Gardening has been a lifelong passion for Wende and she’d like to share her passion with her readers. Follow her as she writes about her gardening adventures, lists tasks to do depending on the season, and gives easy to understand gardening advice.
Winter in Wisconsin – of course we need to use salt to melt dangerous ice - but salting can be very damaging to many landscape plants and grasses, so please be careful with how much you salt your walks and driveways. Additionally, we can’t control how much salt is applied in the street that sprays up onto your yards. Here’s some good techniques (from the Steins Gardening Calendar) to help avoid plant damage:
“Apply deicing compounds down the middle of walks and drives, avoiding the grass. Use a deicing compound such as ‘Ice No Mor’ ice melt which contains AMC, the catalyst that ignites ice melting power, and calcium chloride for fast melting action. It is safe for both concrete and surrounding vegetation when used as directed and is even dyed blue for easy application and increased visibility. It works so fast it doesn’t leave a chalky residue to track indoors, which can potentially cause damage to carpets and flooring. Always read and follow label directions.
With all this warm weather lately, the plants think Spring is almost here! I noticed buds on trees that are easily seen as I drive by, tulips are trying to poke through the ground, and my parsley is still green and growing in the back yard!
I gotten a few questions from friends about what to do so that they can save their tulips from dying. Let me assure you, for the most part, any plant that was hardy enough to tough it out over winter and is starting to grow now will not die when we get another freeze. The bad news is that in Wisconsin we may still get freezing weather through April. Some years are worse than others, but if we do get a hard freeze, those portions of plants that are green and growing may get frozen and wither and die off. All this means is that any flowers it was trying to produce probably won't bloom. New leaves may drop off. The plant will have to start over, getting a slow start for Spring. Spring blooming plants will probably skip the blooming and put their energy into growing leaves and roots instead, and bulbs will just pack it in and go back to sleep until next spring.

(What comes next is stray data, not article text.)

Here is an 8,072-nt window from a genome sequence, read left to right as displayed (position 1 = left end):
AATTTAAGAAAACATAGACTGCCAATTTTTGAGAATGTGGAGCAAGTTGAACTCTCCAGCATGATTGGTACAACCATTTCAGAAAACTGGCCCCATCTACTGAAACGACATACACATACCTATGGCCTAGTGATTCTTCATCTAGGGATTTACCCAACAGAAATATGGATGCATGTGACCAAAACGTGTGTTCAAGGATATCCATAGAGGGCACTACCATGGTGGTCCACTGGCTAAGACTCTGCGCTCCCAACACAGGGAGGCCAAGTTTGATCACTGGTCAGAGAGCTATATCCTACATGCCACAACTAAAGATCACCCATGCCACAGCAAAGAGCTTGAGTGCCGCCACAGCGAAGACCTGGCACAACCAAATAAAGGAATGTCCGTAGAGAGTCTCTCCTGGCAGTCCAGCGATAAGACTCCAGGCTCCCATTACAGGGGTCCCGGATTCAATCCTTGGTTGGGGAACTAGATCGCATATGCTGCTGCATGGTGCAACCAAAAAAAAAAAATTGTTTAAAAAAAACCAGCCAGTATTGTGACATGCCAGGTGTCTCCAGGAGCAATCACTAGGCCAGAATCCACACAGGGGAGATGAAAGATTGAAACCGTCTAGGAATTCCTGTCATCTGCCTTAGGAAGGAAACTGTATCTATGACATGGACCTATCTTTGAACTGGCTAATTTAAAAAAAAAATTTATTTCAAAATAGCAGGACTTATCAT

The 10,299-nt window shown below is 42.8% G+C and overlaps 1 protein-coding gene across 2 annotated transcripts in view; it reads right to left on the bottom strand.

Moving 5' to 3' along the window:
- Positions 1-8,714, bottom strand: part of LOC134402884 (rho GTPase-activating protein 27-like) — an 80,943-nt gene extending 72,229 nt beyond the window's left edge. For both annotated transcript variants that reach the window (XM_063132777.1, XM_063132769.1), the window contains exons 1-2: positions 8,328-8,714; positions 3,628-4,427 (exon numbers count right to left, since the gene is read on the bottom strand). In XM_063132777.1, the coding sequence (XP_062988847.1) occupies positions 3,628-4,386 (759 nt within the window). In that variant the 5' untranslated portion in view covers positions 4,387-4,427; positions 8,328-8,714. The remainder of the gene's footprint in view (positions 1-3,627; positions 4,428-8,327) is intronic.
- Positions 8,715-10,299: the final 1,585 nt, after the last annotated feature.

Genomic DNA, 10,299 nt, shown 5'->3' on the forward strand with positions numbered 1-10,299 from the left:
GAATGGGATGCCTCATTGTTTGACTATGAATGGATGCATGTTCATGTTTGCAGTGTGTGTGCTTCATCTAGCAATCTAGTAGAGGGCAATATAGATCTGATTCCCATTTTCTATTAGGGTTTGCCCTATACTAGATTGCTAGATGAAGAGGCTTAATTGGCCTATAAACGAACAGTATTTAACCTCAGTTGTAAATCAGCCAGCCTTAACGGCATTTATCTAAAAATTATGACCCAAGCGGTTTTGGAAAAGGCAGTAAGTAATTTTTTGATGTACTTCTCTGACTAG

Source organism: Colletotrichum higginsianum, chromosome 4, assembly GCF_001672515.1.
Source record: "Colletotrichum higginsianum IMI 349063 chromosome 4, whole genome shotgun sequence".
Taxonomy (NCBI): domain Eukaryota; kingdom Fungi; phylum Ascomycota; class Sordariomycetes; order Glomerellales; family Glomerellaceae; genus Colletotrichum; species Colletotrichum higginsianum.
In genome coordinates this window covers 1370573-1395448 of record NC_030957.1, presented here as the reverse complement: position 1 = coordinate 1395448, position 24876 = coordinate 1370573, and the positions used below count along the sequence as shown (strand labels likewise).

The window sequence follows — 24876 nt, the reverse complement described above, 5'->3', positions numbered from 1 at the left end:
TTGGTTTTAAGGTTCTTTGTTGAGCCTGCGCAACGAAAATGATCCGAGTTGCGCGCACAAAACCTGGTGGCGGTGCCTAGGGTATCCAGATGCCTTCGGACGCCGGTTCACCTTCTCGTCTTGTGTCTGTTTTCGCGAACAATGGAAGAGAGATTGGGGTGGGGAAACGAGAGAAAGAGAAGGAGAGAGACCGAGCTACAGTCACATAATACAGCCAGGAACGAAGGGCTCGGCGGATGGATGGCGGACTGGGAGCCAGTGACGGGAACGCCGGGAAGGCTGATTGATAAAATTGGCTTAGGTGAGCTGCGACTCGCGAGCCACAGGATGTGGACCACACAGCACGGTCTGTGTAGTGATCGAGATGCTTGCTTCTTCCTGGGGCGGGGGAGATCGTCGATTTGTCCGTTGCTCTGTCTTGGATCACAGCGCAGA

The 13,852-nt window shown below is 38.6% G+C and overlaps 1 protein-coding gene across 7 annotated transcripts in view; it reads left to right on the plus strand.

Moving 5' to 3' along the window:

Great News! After 20 years, the USDA has updated the Plant Hardiness Zones! Beware, our Zone 4 (or 5 depending on where you live) has now become Zone 5b (-15 to -10F). The new 13 zone map has been brought into the internet age with GIS-based interactive maps and more accurate zones that take into consideration things like elevation, terrain, and closeness to bodies of water. Using a 30 year timespan (unlike the 1990 version that used a 13 yr span), many more weather stations, and expert input from the climatic and horticultural community, the map is much more accurate than it was plus it shows a 5 degree increase (warmer) overall for the US.
Zone 5b's limits go just west of Waukesha, where it becomes 5a (colder!). Plant hardiness zone designations represent the average annual extreme minimum temperatures at a given location during a particular time period - emphasis on average. They do not represent the lowest temperatures that can happen.